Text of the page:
This Clause provides a definition of the land which is excepted, that is, land over which access orders cannot be made. Paragraph (a) provides that agricultural land shall be excepted land and that is not to include land which is only agricultural but land which:
"affords rough grazing for livestock."
In The High Peak we have on the heights, the moors where the sheep graze—chiefly open heather—and then, as one comes down into the valleys, the heather gradually gives place to grass. There are small enclosed fields which have permanent grass growing and which are used for the pasturage of the sheep and the cattle. Some of those small fields are, in fact, the very centre of the hill farms in that area. The purpose of this Amendment is to provide that that rough permanent pasturage which is used for the sheep and the cattle, and which is enclosed, shall be excepted land within the meaning of the Bill.

I beg to second the Amendment.

I feel that this definition requires a little clarification. I believe that as it stands:
"agricultural land … by reason only that it affords rough grazing for livestock."
may be difficult to define, and if to that can be added the fact that the acid test is whether it can be enclosed or unenclosed, it might be a help. Some permanent pasturage is very rough, but it is very good grazing land, and it should not be included in the access land.

I see the force of the point raised by the hon. and gallant Member for East Grinstead (Colonel Clarke), namely, that there may be some difficulty in deciding whether a particular piece of land is excepted or not. I shall be quite willing to have another look at it to see whether some test could be devised so as to avoid any possibility of dispute. What seems to me to be quite clear is that that test cannot be whether the land is enclosed or not. That lays it much too open to any person deliberately to enclose land in order to bring it within the exception. But if the hon. Member for The High Peak (Mr. Molson) is content to accept an assurance that I will discuss this point with my right hon. Friend the Minister of Agriculture to see if we can discover some simple way of deciding whether land ought to be excepted or not, which is capable of being put into an Act of Parliament, I shall certainly do so.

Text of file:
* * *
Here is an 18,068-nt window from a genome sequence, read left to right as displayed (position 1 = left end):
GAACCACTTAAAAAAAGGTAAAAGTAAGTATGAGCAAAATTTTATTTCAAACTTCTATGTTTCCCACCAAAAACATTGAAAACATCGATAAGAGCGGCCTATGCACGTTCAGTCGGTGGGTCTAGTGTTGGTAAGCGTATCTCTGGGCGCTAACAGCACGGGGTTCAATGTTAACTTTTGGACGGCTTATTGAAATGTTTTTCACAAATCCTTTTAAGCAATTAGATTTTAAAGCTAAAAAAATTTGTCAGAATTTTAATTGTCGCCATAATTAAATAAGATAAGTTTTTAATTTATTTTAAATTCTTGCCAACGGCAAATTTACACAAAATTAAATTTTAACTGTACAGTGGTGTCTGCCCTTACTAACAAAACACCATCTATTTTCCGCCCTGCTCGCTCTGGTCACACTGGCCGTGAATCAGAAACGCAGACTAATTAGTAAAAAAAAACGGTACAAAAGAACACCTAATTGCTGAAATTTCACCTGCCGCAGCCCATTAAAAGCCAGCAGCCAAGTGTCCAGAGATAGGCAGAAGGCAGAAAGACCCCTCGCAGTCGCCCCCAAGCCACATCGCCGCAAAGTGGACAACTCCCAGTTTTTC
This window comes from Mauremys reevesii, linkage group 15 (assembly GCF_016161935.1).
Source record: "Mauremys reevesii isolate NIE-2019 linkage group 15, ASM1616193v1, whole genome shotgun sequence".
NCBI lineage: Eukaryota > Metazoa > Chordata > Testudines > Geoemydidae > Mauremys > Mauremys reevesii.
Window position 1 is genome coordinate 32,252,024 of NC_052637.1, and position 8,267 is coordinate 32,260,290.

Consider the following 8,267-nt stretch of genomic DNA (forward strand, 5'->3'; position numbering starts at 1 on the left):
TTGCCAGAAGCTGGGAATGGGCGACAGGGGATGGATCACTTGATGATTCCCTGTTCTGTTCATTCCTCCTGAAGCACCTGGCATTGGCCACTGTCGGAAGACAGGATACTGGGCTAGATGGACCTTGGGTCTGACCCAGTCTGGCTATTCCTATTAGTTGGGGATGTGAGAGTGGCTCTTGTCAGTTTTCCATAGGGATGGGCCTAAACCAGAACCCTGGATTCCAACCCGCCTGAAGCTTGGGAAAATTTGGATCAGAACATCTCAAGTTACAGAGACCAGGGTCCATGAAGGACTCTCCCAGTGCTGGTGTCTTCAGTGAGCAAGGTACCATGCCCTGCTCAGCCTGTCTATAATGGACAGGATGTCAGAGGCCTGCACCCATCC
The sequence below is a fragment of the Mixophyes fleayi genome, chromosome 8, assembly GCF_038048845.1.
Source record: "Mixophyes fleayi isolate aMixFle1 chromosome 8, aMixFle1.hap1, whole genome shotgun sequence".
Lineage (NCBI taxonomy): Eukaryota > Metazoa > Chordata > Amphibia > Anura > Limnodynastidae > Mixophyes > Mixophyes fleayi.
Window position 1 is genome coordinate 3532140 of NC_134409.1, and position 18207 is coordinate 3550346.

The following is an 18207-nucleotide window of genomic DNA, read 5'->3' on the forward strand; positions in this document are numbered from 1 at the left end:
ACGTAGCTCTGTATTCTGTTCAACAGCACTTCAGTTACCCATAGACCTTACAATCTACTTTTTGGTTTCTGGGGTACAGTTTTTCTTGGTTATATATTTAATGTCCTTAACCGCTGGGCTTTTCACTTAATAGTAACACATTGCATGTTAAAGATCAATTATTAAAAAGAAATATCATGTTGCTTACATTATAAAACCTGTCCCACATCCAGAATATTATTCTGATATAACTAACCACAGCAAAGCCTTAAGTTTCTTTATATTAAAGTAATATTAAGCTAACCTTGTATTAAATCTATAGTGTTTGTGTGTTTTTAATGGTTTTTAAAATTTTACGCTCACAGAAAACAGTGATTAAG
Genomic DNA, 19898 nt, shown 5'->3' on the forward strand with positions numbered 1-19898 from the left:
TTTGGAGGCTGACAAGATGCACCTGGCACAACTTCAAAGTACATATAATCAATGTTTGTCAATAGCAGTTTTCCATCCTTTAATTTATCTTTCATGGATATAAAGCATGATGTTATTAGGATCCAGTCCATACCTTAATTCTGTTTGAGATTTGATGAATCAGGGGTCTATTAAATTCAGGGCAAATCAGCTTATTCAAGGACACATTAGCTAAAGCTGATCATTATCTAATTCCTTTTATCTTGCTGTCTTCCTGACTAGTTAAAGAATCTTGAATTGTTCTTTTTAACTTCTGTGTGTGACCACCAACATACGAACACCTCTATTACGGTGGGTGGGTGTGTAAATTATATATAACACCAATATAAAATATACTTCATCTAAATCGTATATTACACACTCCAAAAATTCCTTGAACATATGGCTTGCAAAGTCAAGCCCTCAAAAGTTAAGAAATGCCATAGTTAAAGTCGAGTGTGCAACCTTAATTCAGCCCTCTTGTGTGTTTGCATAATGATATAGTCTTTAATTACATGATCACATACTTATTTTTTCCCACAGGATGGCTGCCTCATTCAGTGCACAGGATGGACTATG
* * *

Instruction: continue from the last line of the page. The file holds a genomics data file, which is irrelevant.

10.15 p.m.

I think the right hon. Gentleman is a little bit wrong on this because nobody would purposely enclose a field in order to get it within the exception because it would cost far too much. Walling or hedging would cost something in the region of £200 or £300. What we are trying to deal with here is rough grazing land in hill farming areas. Under the Hill Farming Act passed by the present Government the enclosed land, which is of great value for lambing, is part of the hill farm.

As this Bill is now drafted that part of the farm will be subject to rights of access. It is the one part of the farm we want to keep exempt from rights of access. I hope the right hon. Gentleman will accept this Amendment in another place, if he cannot accept it here, because nobody will go to the expense of enclosing such land where it is not required. In the North of England we call it the hinter. It should not be subject to rights of access; it should be an integral part of the farm. It is, in fact, rough grazing because we take the definition of rough grazing as what an ordinary animal would eat, although what is rough grazing for the lowland type of sheep is good grazing for the hill sheep.

I rise only to seek information. Admitting the fact that a farmer would not deliberately enclose a piece of land when it would not pay him to do so, would the hon. Member regard the mere expense of an enclosure as a satisfactory criterion?